The magazine printed a selection of his decorated envelopes which show a man with a keen sense of humour and a love of cats.  I was amused by the satirical cartoons drawn round postage stamps of Harold Wilson and Margaret Thatcher (the latter sporting a pinny and a handbag labelled "Blood and treasure").  A large fluffy cat on an orange rug adorned a letter to Dr Jane Griffiths at Wadham College ("College cats: series one").

Reading the contributions from friends and colleagues (including Anne Stevenson, Peter Davidson, George Szirtes and Grevel Lindop) I was struck by how much Peter Scupham is a great encourager.  Ex pupils praised an inspiring English teacher who refused to be limited by the curriculum.  John Mole wrote about the Mandeville Press, which he ran with Peter Scupham:
"Our editorial principles ... approaching poets who we felt had been overlooked or undervalued and publishing them alongside familiar 'names'.  We used the best quality laid paper and card that we could find".

The magazine included a selection of Peter Scupham's poems.  I thought at first that his work was unfamiliar to me, then I realised that some time ago I had copied into my notebook a quotation from "Prehistories":
"Ghosts are a poet's working capital.
  They hold their hands out from the further shore."

Robert Wells wrote "Peter told me that he has never begun a poem without finishing it".  That seems good advice, even if the finishing might take a some time.  I must tackle that little heap of half-abandoned poems in the wire tray on my desk.  Finish them or scrap them.

                                 *                       *                       *

A few days ago I heard on Radio 4 Douglas Adams' statement that 'Any fool can write, only a writer can cut.'  All that editorial fiddling is worth it.  I remember reading in Lyndall Gordon's biography of T S Eliot that the poet (an air-raid warden and fire watcher in the Blitz) bewailed the fact that while there was a war on he spent hours messing about with a few words. But the few words became Four Quartets.

The recent blizzards and extreme wind and cold have taken up much of the news but like a running sore the horrors of besieged Eastern Ghouta have refused to heal.

On the last day of February Syrian composer and qanun musician, Maya Youssef, featured on BBC Radio 4's "Front Row".  She has lived in the UK for five years and has written "Syrian Dreams" in response to the Syrian Civil War.  I was moved by her simple statement: "Before the War, there was music".

                         *                          *                          *

Thursday 8 March is International Women's Day.  Thanks to Kathleen Jones who has posted my poem, "The Women" on her blog "A Writer's Life".  You can read the poem at http://kathleenjonesauthor.blogspot.com

Wednesday, 28 February 2018

GREY AND GOLD

A long grey train journey through the Welsh borders gave me a chance to catch up with my reading, including a recent copy of the poetry magazine, Stand.

I was particularly impressed with the poem, 'Van Gogh's Windmill', by the late Ron de Maris (a highly respected American poet and teacher whose work I had not encountered before).  The poem opens:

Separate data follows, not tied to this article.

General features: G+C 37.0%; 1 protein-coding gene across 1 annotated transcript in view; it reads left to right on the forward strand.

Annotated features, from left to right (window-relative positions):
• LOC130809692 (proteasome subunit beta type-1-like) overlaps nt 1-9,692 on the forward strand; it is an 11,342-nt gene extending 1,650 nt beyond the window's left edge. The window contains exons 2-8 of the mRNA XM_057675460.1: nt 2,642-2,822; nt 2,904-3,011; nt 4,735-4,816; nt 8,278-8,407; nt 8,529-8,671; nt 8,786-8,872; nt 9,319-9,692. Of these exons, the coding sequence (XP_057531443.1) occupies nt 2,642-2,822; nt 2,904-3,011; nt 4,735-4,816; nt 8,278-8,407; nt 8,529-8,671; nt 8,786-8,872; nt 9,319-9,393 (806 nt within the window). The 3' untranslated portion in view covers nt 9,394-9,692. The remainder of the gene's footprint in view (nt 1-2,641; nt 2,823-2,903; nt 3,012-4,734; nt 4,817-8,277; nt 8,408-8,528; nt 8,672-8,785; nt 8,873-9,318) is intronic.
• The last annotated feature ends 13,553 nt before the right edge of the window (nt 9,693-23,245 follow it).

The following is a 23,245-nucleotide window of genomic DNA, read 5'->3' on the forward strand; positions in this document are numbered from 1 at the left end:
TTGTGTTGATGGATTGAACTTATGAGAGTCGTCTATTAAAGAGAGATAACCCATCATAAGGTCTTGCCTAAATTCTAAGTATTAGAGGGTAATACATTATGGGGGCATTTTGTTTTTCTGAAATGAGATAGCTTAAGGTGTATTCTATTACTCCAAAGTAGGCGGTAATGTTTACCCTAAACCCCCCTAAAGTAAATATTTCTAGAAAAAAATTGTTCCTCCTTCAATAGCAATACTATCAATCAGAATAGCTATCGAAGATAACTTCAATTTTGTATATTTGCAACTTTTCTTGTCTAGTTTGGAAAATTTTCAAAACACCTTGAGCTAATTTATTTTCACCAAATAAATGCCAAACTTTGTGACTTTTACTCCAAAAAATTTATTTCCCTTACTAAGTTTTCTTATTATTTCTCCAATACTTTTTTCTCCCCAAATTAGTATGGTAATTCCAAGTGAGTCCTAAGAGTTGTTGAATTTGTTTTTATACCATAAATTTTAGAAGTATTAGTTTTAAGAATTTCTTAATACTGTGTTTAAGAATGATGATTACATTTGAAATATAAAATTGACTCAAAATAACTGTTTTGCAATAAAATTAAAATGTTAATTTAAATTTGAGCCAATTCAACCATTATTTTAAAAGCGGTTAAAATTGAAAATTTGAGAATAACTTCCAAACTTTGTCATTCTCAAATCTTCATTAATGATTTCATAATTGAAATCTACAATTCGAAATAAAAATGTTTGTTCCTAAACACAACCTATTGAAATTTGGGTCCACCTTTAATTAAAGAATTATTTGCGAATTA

'Skies grey, clouds billowing black and in the tilted
      Field the grey slatted wood of a windmill,

      A crow perched on the blade, the blade wob-
bling as it turns, the post sunk in the mud of false
Spring.'

Then the artist appears - an unnamed 'he', laden with the  'weight of canvas and stretchers ... brushes and oils', his clothes 'spotted with colours'.  With consummate craft Ron de Maris welds detailed descriptions of the scene, the artist, the creative process.  He moves from the monochrome opening of the poem to the 'gold' (remember the sunflowers?) of the ending.

[You can read the opening lines of the poem on the Stand website www.standmagazine.org.  Go to the current issue 217 (volume 16 number 1) and scroll down the contents until you find Ron de Maris.  You can access the first five verses but after that you will have to subscribe to get the rest of the poem.]

                             *                   *                    *

I was reminded of this poem today as I watched the farmer ploughing the stubble field next to my garden.  As if from nowhere birds flocked to a newly opened food source:

      'Under a cascade of seagulls
Tumbling, blue clouds, buds of low trees sky

Blue'.

As well as the seagulls there were crows, rooks, a couple of buzzards and a handful of plucky lapwings who endured constant harassment from the herring gulls.  And the gold was a little patch of flowering daffodils under a hedge in a corner of the field.

                              *                    *                    *

My local paper (which comes out on a Wednesday) carried a feature on the forthcoming 90th birthday celebration of the renowned harpist, Dr Osian Ellis CBE, illustrated by a picture of the musician with Benjamin Britten and Peter Pears.

I once sat next to Osian Ellis at dinner at Gregynog.  I was a naive 20 year-old student and he was (I think) musician in residence.  I remember asking him incredulously - 'Do you actually manage to make a living by playing the harp?'  He graciously replied that yes, it was possible to do this.

Now he is living a few miles away from me in Pwllheli, the market town of the Lleyn Peninsula.  The celebratory concert in Caernarfon will feature a celebratory poem by Mererid Hopwood, the first woman poet to win the Bardic chair at the National Eisteddfod of Wales.